Canadian cable player Shaw Communications, facing the same challenges posed by the evolution to digital video and wireless as is most of the industry, imminently is expected to disclose new strategies, including a leapfrog plunge into 4G wireless broadband.

Calgary, Alberta-based Shaw had been expected to jump into wireless with the launch a 3.5G HSPA+ (high-speed packet access) wireless network, which it had been building. But Shaw now has put the brakes on that work following a decision by Telus, Canada’s third-largest wireless carrier, to start upgrading its own HSPA+ network immediately to Canada’s first 4G offering using long-term evolution (LTE), with commercial service launching next year.

“With the rapid development of wireless technology, including LTE options, and the dynamics within the wireless industry evolving at a swift pace, we are currently evaluating technology and strategic alternatives with respect to our wireless initiatives,” said Shaw CEO Brad Shaw, who replaced older brother Jim as CEO of the family-run company fewer than six months ago (far earlier than most observers had expected) in a recent Canadian securities filing. “We plan to slow our wireless build activities as we carefully consider all options in advance of the launch of a wireless service.”

Shaw has made it clear it is interested primarily in wireless data and not voice.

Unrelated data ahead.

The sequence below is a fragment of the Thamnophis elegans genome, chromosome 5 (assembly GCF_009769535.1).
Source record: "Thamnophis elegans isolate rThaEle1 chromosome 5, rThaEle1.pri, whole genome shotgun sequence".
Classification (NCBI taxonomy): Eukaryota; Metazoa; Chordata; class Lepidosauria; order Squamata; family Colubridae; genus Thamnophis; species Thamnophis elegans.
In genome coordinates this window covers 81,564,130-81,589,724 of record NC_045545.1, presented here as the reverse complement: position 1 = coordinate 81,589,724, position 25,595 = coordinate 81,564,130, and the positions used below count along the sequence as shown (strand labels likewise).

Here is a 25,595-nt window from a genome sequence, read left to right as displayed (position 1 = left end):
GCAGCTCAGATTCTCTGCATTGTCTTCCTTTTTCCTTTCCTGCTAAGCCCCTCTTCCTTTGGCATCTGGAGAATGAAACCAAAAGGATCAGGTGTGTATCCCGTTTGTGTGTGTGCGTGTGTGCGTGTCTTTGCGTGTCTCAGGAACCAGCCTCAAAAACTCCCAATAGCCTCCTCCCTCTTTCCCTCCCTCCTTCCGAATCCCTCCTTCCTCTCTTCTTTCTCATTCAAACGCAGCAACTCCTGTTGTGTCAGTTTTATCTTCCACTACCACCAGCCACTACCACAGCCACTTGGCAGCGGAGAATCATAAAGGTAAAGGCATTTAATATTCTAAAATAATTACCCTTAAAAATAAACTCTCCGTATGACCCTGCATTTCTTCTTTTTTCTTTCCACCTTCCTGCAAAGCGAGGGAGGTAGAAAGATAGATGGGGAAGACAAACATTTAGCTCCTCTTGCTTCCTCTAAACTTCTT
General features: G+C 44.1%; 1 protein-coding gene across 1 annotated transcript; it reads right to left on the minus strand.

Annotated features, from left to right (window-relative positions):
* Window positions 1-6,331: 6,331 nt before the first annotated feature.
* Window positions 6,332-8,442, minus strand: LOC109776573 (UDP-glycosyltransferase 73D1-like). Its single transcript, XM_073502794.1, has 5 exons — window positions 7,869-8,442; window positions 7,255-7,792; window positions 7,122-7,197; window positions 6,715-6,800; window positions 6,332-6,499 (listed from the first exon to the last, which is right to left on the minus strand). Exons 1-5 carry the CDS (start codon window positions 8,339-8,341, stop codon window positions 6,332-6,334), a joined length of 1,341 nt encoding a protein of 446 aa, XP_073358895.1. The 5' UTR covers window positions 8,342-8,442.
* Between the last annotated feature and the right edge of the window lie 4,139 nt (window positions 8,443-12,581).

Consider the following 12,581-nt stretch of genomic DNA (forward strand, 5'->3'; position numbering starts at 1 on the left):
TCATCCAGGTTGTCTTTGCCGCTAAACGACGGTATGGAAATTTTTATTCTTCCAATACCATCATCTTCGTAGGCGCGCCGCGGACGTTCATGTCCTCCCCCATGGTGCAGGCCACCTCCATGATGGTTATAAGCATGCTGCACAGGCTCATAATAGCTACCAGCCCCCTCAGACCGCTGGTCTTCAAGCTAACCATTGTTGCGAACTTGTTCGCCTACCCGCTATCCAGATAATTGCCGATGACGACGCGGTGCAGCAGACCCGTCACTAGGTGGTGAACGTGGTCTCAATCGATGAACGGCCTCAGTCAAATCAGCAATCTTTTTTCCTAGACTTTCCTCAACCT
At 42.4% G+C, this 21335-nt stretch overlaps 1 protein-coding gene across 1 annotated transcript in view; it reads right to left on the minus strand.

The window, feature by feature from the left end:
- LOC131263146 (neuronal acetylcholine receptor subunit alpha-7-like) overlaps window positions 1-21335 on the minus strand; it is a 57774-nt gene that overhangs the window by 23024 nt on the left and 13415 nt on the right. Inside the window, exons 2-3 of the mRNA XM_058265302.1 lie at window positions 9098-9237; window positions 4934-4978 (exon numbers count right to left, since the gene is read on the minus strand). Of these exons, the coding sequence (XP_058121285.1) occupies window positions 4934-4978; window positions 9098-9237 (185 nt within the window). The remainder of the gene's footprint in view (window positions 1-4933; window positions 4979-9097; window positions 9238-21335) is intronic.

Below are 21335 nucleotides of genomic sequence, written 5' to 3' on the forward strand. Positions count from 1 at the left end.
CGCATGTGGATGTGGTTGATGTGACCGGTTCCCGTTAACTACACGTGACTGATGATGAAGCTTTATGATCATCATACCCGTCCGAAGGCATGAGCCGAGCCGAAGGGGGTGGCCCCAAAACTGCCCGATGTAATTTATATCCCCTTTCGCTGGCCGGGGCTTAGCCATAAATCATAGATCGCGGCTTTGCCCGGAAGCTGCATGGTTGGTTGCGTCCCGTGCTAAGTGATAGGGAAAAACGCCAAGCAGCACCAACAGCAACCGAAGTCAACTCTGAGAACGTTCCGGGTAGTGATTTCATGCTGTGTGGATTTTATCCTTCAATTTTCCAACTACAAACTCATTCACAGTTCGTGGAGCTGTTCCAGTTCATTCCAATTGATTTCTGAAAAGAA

Meanwhile, on its traditional video turf, Shaw is struggling with new competition ranging from Netflix to Telus, which has fielded an IPTV service dubbed “Optik” that has been eroding Shaw’s traditional cable-TV base. To counter that, Shaw is about to roll out a new set-top box that can feed as many as six TVs and includes the ability to receive digital content from PCs.

Shaw explains its strategy like this: “We continue to focus heavily on the strength of our core business and intend to make important investments in new technology platforms, digital reclamation and broadband capacity in order to ensure we maintain our technological leadership.”

That includes an immediate boost in the middle range of its broadband speed offerings, from 15 Mb/s to 25 Mb/s, with no price increase. More is to come, the company says: The speed bump is “just the first step” in an overall revamp of Internet packaging it now is crafting for the big reveal this summer.

The cableco also is rumored to be readying significant new content plays, including a sports channel of its own. Its content strategy is being built around the former Canwest Global Communications broadcast assets – the Global TV network and 19 specialty channels – it bought earlier this year for $2 billion.

As part of the aggressive refocusing of wireless, digital video and content, Brad Shaw in March slashed 500 employees from the payroll, a quarter of them in middle management. Finally, as if to emphasis its confidence in the changes, the Shaw family on April 20 disclosed it had purchased another 1,000,325 Class B non-voting shares in the company, bringing to 51,586,354 the total of Class A and B shares the family holds.

Stuart Zipper

The Daily


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